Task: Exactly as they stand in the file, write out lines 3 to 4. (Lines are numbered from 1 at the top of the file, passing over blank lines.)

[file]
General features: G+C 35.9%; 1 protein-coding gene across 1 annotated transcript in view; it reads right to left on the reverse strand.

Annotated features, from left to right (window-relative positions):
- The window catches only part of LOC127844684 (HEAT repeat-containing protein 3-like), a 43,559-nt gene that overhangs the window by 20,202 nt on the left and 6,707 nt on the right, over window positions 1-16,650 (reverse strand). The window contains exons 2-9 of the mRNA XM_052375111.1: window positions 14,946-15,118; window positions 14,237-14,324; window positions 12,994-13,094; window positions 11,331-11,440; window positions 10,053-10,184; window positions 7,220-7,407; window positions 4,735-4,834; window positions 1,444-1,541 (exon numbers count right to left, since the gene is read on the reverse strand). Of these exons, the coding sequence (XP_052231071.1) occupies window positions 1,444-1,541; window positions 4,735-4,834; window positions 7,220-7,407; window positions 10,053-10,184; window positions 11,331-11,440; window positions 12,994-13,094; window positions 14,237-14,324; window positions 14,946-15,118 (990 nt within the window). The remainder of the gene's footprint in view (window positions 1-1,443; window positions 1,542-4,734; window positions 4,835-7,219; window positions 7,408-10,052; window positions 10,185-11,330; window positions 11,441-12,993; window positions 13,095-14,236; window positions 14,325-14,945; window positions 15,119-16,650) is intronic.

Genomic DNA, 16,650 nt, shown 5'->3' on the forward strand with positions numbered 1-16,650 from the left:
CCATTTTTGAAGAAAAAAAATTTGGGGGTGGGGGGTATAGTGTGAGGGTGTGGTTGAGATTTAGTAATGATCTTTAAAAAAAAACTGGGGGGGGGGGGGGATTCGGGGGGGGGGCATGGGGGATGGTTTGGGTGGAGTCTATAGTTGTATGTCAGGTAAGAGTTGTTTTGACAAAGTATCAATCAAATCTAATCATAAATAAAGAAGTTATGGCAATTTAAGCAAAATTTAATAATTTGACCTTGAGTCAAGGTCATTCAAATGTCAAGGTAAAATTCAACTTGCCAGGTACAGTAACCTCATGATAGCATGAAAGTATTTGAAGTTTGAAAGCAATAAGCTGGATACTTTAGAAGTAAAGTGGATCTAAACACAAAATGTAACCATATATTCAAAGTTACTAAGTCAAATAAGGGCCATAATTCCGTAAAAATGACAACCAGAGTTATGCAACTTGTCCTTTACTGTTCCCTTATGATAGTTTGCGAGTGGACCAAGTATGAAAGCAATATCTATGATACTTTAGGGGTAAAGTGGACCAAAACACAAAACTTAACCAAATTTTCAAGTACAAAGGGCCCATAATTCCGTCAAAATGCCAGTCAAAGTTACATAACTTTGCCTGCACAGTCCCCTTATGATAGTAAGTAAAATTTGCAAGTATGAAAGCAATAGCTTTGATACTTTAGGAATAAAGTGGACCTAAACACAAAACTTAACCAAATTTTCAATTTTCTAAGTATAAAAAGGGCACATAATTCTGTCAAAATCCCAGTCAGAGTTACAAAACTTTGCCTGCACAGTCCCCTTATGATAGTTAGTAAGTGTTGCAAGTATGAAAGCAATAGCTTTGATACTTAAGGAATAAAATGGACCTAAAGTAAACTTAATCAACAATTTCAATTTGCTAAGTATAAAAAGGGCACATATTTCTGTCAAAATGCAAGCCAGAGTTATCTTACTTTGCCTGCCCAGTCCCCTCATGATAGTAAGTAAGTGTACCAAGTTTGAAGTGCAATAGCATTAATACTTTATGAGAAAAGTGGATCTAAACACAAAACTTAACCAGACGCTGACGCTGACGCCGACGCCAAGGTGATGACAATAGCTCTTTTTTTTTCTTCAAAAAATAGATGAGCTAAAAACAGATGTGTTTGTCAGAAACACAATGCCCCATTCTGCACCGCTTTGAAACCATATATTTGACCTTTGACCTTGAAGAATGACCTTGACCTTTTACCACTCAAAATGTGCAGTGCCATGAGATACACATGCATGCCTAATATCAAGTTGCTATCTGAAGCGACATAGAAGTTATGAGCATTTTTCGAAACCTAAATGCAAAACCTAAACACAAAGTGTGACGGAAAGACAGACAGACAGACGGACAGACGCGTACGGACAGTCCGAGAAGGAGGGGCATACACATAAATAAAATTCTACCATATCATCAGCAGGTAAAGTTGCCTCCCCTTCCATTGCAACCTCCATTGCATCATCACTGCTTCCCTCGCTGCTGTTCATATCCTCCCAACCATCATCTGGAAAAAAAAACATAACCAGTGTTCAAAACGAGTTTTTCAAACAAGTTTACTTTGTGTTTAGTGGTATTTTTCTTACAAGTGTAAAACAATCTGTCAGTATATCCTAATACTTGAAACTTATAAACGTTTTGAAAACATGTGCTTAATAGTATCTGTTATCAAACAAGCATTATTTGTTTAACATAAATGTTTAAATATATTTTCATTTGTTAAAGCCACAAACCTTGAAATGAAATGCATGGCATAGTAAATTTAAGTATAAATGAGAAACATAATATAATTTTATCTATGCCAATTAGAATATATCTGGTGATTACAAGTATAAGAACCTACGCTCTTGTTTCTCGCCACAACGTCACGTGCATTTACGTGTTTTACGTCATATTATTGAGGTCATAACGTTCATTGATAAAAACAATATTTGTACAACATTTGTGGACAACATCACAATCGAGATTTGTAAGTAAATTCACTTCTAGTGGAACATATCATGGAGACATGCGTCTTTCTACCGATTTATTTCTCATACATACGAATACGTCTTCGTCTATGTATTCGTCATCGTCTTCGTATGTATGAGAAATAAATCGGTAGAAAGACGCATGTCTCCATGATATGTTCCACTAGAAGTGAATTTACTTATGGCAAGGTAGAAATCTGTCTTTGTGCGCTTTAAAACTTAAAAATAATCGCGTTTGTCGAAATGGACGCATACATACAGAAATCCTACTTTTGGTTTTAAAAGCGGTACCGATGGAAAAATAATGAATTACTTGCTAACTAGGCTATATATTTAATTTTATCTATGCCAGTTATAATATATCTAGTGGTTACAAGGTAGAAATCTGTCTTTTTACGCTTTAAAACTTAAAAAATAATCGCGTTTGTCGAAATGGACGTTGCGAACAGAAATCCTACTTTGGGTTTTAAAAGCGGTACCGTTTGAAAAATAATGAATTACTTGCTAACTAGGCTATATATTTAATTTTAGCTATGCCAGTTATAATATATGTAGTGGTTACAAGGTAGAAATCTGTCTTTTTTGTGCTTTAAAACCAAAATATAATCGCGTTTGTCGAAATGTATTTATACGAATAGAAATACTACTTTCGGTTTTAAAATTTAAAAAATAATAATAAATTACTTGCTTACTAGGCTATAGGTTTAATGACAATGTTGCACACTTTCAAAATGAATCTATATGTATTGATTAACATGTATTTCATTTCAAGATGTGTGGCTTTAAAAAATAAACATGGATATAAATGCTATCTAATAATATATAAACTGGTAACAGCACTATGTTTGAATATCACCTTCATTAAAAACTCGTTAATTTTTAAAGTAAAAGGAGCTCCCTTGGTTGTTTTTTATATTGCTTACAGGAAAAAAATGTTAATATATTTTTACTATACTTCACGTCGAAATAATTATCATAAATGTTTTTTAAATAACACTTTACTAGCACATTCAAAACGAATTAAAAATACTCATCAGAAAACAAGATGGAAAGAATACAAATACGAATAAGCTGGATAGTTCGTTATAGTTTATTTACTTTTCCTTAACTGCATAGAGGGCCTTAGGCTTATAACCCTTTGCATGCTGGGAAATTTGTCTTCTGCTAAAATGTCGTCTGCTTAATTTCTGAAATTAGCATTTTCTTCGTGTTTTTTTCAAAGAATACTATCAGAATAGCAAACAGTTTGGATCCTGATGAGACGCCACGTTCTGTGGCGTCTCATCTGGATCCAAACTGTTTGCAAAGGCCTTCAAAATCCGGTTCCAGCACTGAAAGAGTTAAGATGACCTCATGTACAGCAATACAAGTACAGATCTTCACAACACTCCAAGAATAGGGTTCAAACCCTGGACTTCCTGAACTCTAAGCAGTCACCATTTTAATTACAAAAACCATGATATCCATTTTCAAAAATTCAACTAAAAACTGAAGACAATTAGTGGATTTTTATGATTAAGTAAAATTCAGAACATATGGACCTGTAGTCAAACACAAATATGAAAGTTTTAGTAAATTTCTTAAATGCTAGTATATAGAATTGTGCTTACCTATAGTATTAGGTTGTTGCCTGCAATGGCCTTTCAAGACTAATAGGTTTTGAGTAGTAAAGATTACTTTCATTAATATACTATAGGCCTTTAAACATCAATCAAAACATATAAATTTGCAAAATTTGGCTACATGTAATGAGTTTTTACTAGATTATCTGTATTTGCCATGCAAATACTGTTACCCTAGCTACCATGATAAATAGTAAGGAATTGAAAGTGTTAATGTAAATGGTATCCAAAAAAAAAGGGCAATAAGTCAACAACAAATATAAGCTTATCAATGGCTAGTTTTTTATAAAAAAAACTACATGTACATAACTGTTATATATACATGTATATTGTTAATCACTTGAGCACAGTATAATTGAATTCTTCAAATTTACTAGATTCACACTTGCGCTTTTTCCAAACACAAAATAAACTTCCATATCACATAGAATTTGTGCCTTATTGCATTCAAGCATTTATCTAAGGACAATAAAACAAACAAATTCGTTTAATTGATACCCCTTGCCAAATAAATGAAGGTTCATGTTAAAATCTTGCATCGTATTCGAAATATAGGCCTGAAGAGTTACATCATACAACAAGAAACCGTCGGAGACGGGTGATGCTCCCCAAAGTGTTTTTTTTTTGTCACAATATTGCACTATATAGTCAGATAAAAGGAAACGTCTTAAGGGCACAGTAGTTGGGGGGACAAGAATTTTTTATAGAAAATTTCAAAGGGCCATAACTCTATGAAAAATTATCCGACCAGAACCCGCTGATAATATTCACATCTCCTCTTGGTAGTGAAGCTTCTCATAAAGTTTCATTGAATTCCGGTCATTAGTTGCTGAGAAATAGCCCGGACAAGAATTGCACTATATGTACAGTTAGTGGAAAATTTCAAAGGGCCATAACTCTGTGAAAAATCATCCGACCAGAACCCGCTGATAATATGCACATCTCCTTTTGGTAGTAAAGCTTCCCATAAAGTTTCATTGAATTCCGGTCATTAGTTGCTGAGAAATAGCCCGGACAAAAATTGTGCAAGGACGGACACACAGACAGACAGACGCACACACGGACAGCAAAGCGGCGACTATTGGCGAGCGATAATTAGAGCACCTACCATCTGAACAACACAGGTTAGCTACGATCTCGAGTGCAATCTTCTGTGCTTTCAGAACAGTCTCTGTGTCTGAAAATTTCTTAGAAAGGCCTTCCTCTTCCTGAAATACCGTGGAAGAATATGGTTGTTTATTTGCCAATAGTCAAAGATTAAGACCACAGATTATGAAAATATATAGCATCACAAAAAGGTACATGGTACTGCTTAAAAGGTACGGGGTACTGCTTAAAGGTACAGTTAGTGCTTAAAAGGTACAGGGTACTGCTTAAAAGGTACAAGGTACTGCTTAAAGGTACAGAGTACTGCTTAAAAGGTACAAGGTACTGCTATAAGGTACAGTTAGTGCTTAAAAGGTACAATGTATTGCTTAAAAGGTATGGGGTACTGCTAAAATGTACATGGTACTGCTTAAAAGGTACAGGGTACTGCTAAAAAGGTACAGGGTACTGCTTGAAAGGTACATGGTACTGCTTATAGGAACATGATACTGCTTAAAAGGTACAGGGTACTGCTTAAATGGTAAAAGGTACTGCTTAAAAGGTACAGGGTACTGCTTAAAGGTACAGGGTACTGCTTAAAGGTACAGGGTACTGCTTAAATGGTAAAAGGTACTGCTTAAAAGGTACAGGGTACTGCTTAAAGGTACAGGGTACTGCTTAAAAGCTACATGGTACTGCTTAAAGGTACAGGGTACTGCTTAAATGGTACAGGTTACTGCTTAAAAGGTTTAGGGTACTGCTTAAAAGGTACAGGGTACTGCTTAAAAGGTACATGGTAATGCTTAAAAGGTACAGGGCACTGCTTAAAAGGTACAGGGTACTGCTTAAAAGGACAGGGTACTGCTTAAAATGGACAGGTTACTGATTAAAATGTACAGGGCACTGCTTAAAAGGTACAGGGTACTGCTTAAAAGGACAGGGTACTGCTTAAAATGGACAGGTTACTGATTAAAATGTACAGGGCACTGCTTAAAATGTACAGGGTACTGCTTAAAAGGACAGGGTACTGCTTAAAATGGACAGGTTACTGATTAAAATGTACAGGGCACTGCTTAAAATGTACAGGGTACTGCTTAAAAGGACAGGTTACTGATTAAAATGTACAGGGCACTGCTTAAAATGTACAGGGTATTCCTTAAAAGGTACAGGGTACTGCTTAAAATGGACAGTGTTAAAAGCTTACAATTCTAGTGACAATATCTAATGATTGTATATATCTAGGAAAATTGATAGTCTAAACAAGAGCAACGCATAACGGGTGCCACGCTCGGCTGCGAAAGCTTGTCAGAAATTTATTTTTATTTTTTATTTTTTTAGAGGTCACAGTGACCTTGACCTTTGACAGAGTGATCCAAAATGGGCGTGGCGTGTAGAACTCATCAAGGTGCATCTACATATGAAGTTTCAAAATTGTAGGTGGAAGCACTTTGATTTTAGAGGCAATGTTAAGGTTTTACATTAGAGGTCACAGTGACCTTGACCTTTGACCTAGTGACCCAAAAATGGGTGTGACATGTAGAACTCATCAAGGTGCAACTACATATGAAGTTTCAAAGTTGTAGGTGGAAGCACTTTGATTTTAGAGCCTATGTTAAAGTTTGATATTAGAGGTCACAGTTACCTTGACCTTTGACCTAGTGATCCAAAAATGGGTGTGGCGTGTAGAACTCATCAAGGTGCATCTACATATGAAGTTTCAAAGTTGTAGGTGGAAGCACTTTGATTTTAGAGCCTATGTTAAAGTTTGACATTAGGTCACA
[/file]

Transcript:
- The window catches only part of LOC127844684 (HEAT repeat-containing protein 3-like), a 43,559-nt gene that overhangs the window by 20,202 nt on the left and 6,707 nt on the right, over window positions 1-16,650 (reverse strand). The window contains exons 2-9 of the mRNA XM_052375111.1: window positions 14,946-15,118; window positions 14,237-14,324; window positions 12,994-13,094; window positions 11,331-11,440; window positions 10,053-10,184; window positions 7,220-7,407; window positions 4,735-4,834; window positions 1,444-1,541 (exon numbers count right to left, since the gene is read on the reverse strand). Of these exons, the coding sequence (XP_052231071.1) occupies window positions 1,444-1,541; window positions 4,735-4,834; window positions 7,220-7,407; window positions 10,053-10,184; window positions 11,331-11,440; window positions 12,994-13,094; window positions 14,237-14,324; window positions 14,946-15,118 (990 nt within the window). The remainder of the gene's footprint in view (window positions 1-1,443; window positions 1,542-4,734; window positions 4,835-7,219; window positions 7,408-10,052; window positions 10,185-11,330; window positions 11,441-12,993; window positions 13,095-14,236; window positions 14,325-14,945; window positions 15,119-16,650) is intronic.

Genomic DNA, 16,650 nt, shown 5'->3' on the forward strand with positions numbered 1-16,650 from the left: